2016 Financial Goals

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2016 is about to begin and it’s time to at least consider setting some financial goals.  Not so you can feel guilty about how much you spent in 2015 or so you can feel depressed about your financial situation, but so you can get ahead of the game and set yourself and your family up for success. I know, looking at bank statements, thinking about retirement or checking if your insurance payments are on point doesn’t usually have the same excitement as creating other new years resolutions can, but it’s absolutely worth a few of your final hours of 2015.

Do not make small goals because they do not have the magic to stir men’s souls. – Spencer W. Kimball

I’m not going to lecture you on why you need financial goals. You know why – s0 you can live the life you choose. I’m also not going to tell you what your financial goals should be. I don’t know what your family makes or what it needs.  I do want to give you some questions to consider when setting your goals, in case you’re looking for inspiration.

What do you want to be able to achieve in 2016? Maybe it’s buy a house, pay off your student loans, go on a vacation.  Whatever it is, write it down.  It’s ok if it’s a little big for where you’re at right now. It’s even ok if it doesn’t happen in 2016.  But it’s not ok to have a bunch of goals and not even make the first move towards owning them – writing it down!

What debt do you currently have? There is a huge benefit to knowing exactly what you currently owe. Make a big list. There are tons of different systems and schools of thought on how to pay off debt, you’re probably familiar with some. I’m not saying you need to commit to a whole new payoff system, but know what you owe. Especially if you have credit card debt – nothing stops you reaching for the plastic for something you don’t need quite like knowing exactly how much you need to pay back.

Remember this: debt is a form of bondage. It is a financial termite. When we make purchases on credit, they give us only an illusion of prosperity. We think we own things, but the reality is, our things own us. – Joseph B. Wirthlin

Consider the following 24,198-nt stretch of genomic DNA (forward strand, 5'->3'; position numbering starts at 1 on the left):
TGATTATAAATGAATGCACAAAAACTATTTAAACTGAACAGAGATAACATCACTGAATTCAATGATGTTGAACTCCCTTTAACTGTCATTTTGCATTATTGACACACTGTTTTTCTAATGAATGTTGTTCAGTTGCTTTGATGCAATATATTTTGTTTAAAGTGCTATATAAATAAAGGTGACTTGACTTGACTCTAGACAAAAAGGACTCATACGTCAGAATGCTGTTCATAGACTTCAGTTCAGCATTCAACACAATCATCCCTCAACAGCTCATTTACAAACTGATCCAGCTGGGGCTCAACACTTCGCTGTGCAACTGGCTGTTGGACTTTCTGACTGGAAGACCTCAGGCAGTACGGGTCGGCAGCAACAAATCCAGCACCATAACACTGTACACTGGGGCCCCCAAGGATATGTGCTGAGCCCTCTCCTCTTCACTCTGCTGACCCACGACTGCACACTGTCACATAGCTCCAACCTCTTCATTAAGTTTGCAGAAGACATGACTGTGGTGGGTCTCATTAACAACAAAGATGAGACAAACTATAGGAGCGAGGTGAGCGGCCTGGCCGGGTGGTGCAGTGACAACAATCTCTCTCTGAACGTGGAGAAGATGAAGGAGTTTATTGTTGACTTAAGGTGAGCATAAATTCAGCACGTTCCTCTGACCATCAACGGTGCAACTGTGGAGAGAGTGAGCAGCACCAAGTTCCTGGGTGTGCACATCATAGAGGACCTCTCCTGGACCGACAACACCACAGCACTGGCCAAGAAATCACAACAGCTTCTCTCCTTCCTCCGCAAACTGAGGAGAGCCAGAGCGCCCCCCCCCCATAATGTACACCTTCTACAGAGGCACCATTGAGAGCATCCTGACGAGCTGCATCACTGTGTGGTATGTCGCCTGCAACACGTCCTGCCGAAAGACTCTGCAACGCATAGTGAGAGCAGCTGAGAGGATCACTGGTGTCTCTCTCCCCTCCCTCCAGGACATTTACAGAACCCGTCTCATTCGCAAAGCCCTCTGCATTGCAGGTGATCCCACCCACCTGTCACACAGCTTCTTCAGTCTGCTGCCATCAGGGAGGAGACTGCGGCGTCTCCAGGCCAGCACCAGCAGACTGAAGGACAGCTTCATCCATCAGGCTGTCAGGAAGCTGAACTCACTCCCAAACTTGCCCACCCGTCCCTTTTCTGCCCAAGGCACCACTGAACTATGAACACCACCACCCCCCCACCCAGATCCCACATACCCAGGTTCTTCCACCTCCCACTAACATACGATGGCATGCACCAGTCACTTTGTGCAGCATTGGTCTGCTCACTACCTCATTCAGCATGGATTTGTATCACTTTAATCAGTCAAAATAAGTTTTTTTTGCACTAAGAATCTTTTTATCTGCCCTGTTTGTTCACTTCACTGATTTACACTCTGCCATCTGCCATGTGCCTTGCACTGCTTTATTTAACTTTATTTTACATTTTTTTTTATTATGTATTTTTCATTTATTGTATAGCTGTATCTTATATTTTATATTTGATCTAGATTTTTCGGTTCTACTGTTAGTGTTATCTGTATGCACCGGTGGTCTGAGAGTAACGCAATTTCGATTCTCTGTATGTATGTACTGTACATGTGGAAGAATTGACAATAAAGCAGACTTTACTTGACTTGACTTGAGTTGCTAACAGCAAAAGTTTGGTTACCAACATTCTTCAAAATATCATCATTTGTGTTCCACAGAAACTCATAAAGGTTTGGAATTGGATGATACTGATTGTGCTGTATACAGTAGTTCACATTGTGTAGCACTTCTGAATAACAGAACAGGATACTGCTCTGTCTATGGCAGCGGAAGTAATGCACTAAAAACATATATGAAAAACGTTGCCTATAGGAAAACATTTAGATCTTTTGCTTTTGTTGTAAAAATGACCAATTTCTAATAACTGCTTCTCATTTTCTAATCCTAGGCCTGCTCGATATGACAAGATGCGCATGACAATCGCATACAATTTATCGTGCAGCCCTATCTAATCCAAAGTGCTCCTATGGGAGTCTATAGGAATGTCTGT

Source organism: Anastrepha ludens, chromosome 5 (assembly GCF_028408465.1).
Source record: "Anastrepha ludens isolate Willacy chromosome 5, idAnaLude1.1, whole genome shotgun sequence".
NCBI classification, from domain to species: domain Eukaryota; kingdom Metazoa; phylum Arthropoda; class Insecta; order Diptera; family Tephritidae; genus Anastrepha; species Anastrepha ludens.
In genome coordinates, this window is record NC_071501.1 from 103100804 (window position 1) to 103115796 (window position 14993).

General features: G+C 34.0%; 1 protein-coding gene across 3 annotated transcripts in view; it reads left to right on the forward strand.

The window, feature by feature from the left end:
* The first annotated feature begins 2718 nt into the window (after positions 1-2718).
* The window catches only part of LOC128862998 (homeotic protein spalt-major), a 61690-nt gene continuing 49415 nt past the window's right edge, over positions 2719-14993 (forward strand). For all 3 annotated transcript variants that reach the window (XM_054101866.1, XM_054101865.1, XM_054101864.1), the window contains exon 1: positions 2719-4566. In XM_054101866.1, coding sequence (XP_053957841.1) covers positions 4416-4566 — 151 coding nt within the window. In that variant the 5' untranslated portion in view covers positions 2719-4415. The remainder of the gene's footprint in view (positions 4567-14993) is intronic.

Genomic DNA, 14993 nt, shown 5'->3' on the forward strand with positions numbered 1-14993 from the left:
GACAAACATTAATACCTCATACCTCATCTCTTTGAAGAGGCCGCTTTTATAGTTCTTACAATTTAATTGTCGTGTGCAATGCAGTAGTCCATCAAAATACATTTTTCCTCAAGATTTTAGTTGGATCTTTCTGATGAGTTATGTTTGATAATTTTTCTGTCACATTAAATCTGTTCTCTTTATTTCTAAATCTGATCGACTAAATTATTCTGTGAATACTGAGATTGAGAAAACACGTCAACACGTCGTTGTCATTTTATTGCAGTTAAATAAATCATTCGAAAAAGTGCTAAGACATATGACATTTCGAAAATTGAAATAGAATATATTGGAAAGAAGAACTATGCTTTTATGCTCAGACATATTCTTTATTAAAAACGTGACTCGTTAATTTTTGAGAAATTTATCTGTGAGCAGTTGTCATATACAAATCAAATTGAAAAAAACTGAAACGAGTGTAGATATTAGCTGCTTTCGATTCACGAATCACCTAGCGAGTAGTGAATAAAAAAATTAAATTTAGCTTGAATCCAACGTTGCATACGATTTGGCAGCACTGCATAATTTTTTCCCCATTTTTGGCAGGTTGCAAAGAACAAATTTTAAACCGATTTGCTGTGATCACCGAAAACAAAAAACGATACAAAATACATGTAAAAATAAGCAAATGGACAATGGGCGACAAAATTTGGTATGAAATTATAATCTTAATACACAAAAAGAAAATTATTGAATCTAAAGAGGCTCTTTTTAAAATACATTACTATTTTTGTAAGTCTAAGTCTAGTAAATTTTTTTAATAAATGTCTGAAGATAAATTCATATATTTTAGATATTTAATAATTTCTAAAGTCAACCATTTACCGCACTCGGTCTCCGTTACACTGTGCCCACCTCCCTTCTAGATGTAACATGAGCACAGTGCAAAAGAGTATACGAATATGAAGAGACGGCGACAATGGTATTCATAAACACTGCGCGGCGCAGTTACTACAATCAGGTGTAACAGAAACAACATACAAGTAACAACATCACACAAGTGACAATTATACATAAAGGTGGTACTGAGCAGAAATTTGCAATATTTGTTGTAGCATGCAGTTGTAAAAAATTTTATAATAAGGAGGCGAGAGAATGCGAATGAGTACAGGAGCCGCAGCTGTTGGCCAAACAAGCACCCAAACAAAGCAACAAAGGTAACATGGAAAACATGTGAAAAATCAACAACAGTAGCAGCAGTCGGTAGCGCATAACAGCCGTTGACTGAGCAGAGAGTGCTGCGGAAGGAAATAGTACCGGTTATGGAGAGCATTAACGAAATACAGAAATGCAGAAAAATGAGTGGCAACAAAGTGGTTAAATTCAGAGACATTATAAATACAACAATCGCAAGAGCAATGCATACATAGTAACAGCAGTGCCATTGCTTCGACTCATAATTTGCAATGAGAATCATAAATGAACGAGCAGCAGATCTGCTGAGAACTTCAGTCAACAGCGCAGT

What are your current money hang ups? Target dollar section? Buying stuff in cash and not recording where your money went? Late payments on loans? Maybe it’s even something as small as always getting little snacks when you’re out running errands. Whatever it is, we all have at least one thing we’re a bit quirky about with money.  I’m not saying you need to change all of your habits, but at least know what they are.

As a bonus, figuring out what your hangups are can help you identify what you can cut out when you’re saving for something bigger and better. I love fountain drinks. If I get a $1.50 pop just twice a week, that’s $156 over an entire year.  I’m not going to be unrealistic and say I’ll never get a pop again, but I can reasonably say I can cut that habit down to fund an upcoming trip my husband and I are taking.  You can try the same calculations with your guilty pleasures, or hangups.  It’s helpful to put a big picture dollar amount on items that seem harmless.

What is already working for you? It’s not all about making big changes. If you’re killing it at making extra payments on your car, or loving using auto payments to make sure all of your bills are paid on time, or your family likes to pay for everything with a credit card so you can use the points for flights – perfect! No matter where you’re at, something is probably going right for you.  There’s no need to reinvent the wheel every single year, figure out what’s working first so you don’t waste time and potentially make negative changes.

Lastly, if you’re completely at a loss reading this and you get that nauseous sort of feeling just thinking about money (don’t worry, we’ve all been there) – I do have a starter goal for you. Stop being afraid of money. Don’t be worried when you check your bank account. Don’t let a mistake, like an overdraft, set you on a tailspin into self doubt and dread every time you need to buy something.  Don’t feel stupid reading books, asking questions, or talking about money.  Everyone has to start somewhere. You’re brave for taking the first step!

Wherefore, ye must press forward with a steadfastness in Christ, having a perfect brightness of hope. – 2 Nephi 31:20

Whatever goals you choose to set, I know that when you are living within your means and paying a full tithe you will be immeasurably blessed by Heavenly Father. While blessings may not always come the way we want them to, they do come. I know mortality brings so many challenges and I know money is often one of them, but it doesn’t have to be.  I hope you and your family will prayerfully consider setting some financial goals so you can find happiness instead of anxiety when thinking about your future and your finances.

mm
I’m a newlywed, a convert, and a Michigan girl. My husband and I live in a little studio apartment and love to go on adventures. I have some pretty pieces of paper on my wall that say I’m not too shabby at communications and economics. I really love hockey, books, 2 Nephi 2:25, sunsets, and anything pink.

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